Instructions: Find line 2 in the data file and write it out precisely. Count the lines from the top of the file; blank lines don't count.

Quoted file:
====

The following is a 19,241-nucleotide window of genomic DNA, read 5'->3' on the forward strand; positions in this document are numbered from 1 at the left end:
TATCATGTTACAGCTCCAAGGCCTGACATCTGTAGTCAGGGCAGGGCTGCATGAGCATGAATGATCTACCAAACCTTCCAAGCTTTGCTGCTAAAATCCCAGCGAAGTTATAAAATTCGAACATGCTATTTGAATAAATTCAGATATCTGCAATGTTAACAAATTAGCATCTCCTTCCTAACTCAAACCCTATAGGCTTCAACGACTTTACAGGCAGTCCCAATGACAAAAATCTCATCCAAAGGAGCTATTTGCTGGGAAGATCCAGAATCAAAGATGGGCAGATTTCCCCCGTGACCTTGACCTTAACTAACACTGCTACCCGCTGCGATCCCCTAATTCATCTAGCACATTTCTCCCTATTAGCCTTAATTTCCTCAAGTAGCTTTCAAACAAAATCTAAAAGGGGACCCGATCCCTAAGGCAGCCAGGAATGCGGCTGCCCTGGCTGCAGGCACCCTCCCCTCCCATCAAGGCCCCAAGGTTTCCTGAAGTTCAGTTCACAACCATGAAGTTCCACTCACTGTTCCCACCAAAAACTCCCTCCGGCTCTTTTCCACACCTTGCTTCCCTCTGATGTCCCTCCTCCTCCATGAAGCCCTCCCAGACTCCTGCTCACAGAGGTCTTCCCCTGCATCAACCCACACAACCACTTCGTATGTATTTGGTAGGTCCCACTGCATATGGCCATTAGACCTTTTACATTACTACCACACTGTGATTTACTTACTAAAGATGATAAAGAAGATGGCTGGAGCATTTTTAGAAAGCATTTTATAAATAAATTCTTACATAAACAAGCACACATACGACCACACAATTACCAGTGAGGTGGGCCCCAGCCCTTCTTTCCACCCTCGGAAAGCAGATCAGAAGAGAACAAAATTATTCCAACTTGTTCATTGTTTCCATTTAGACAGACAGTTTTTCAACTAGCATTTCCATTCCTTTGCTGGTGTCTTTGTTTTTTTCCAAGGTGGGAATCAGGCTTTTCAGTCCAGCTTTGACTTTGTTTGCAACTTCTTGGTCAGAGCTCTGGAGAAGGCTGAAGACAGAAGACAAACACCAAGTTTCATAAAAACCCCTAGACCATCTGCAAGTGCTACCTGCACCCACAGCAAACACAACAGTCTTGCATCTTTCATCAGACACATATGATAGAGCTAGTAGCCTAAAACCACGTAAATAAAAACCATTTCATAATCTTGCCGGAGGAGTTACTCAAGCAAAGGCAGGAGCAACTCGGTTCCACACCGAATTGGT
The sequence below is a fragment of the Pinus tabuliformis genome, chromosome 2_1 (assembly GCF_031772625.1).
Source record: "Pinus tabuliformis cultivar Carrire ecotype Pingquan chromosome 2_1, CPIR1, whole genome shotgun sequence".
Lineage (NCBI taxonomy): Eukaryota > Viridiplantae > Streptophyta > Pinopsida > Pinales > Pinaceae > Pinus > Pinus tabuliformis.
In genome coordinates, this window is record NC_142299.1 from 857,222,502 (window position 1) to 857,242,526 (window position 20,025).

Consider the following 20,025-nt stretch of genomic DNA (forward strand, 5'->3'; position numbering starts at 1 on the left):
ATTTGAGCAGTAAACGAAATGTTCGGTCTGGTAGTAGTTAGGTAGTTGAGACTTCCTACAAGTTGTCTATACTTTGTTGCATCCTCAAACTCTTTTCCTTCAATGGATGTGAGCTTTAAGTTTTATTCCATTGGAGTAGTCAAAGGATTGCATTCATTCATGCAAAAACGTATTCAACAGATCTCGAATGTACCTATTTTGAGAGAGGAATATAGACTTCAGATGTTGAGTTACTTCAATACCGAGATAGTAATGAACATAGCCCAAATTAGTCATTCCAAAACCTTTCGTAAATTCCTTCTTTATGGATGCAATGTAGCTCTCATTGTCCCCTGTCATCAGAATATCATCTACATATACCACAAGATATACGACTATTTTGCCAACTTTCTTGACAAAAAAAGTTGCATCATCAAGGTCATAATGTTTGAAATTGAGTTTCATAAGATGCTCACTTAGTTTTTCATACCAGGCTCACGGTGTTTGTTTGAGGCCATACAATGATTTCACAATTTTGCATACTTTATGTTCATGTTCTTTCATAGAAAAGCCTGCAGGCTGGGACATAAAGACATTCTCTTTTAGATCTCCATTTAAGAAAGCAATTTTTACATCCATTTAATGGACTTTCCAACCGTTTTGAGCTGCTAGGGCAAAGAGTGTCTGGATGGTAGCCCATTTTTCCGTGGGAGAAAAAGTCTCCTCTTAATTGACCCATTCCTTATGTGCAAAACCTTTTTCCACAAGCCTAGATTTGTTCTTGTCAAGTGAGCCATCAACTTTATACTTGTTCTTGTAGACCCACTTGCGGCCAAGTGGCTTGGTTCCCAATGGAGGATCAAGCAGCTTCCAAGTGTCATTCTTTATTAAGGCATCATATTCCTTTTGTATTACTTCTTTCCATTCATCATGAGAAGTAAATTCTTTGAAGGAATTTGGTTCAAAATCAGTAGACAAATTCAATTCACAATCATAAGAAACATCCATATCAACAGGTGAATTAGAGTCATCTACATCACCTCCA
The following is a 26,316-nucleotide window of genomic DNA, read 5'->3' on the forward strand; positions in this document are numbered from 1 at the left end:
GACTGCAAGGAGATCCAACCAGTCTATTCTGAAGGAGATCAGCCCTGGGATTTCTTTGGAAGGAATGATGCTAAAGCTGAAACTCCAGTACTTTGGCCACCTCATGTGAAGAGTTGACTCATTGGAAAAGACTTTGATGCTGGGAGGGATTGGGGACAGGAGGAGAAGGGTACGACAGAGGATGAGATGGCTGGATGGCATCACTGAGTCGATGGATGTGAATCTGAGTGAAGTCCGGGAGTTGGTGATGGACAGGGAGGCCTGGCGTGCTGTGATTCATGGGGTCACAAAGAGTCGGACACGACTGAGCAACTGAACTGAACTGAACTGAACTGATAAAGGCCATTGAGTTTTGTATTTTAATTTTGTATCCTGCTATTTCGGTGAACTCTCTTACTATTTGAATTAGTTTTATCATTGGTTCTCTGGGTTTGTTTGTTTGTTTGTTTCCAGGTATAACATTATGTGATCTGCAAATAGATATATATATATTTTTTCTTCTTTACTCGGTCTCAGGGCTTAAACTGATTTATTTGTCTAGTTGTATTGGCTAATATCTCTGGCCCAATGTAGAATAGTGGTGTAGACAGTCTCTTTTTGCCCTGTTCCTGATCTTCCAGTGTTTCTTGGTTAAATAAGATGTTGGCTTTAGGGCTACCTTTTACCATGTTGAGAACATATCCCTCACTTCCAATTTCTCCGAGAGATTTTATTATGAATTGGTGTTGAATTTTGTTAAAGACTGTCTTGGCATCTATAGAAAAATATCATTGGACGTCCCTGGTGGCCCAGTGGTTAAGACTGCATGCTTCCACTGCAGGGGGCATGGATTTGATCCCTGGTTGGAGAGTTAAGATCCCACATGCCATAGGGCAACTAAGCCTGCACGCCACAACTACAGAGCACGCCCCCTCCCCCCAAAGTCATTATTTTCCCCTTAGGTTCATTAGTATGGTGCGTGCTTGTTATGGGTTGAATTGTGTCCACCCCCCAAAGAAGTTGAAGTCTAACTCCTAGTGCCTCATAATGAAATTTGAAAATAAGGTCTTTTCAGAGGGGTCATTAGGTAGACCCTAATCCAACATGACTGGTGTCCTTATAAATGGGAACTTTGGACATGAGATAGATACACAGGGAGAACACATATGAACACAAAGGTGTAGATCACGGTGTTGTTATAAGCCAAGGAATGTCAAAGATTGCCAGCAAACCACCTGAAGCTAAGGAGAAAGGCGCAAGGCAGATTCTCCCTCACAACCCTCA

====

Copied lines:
TATCATGTTACAGCTCCAAGGCCTGACATCTGTAGTCAGGGCAGGGCTGCATGAGCATGAATGATCTACCAAACCTTCCAAGCTTTGCTGCTAAAATCCCAGCGAAGTTATAAAATTCGAACATGCTATTTGAATAAATTCAGATATCTGCAATGTTAACAAATTAGCATCTCCTTCCTAACTCAAACCCTATAGGCTTCAACGACTTTACAGGCAGTCCCAATGACAAAAATCTCATCCAAAGGAGCTATTTGCTGGGAAGATCCAGAATCAAAGATGGGCAGATTTCCCCCGTGACCTTGACCTTAACTAACACTGCTACCCGCTGCGATCCCCTAATTCATCTAGCACATTTCTCCCTATTAGCCTTAATTTCCTCAAGTAGCTTTCAAACAAAATCTAAAAGGGGACCCGATCCCTAAGGCAGCCAGGAATGCGGCTGCCCTGGCTGCAGGCACCCTCCCCTCCCATCAAGGCCCCAAGGTTTCCTGAAGTTCAGTTCACAACCATGAAGTTCCACTCACTGTTCCCACCAAAAACTCCCTCCGGCTCTTTTCCACACCTTGCTTCCCTCTGATGTCCCTCCTCCTCCATGAAGCCCTCCCAGACTCCTGCTCACAGAGGTCTTCCCCTGCATCAACCCACACAACCACTTCGTATGTATTTGGTAGGTCCCACTGCATATGGCCATTAGACCTTTTACATTACTACCACACTGTGATTTACTTACTAAAGATGATAAAGAAGATGGCTGGAGCATTTTTAGAAAGCATTTTATAAATAAATTCTTACATAAACAAGCACACATACGACCACACAATTACCAGTGAGGTGGGCCCCAGCCCTTCTTTCCACCCTCGGAAAGCAGATCAGAAGAGAACAAAATTATTCCAACTTGTTCATTGTTTCCATTTAGACAGACAGTTTTTCAACTAGCATTTCCATTCCTTTGCTGGTGTCTTTGTTTTTTTCCAAGGTGGGAATCAGGCTTTTCAGTCCAGCTTTGACTTTGTTTGCAACTTCTTGGTCAGAGCTCTGGAGAAGGCTGAAGACAGAAGACAAACACCAAGTTTCATAAAAACCCCTAGACCATCTGCAAGTGCTACCTGCACCCACAGCAAACACAACAGTCTTGCATCTTTCATCAGACACATATGATAGAGCTAGTAGCCTAAAACCACGTAAATAAAAACCATTTCATAATCTTGCCGGAGGAGTTACTCAAGCAAAGGCAGGAGCAACTCGGTTCCACACCGAATTGGT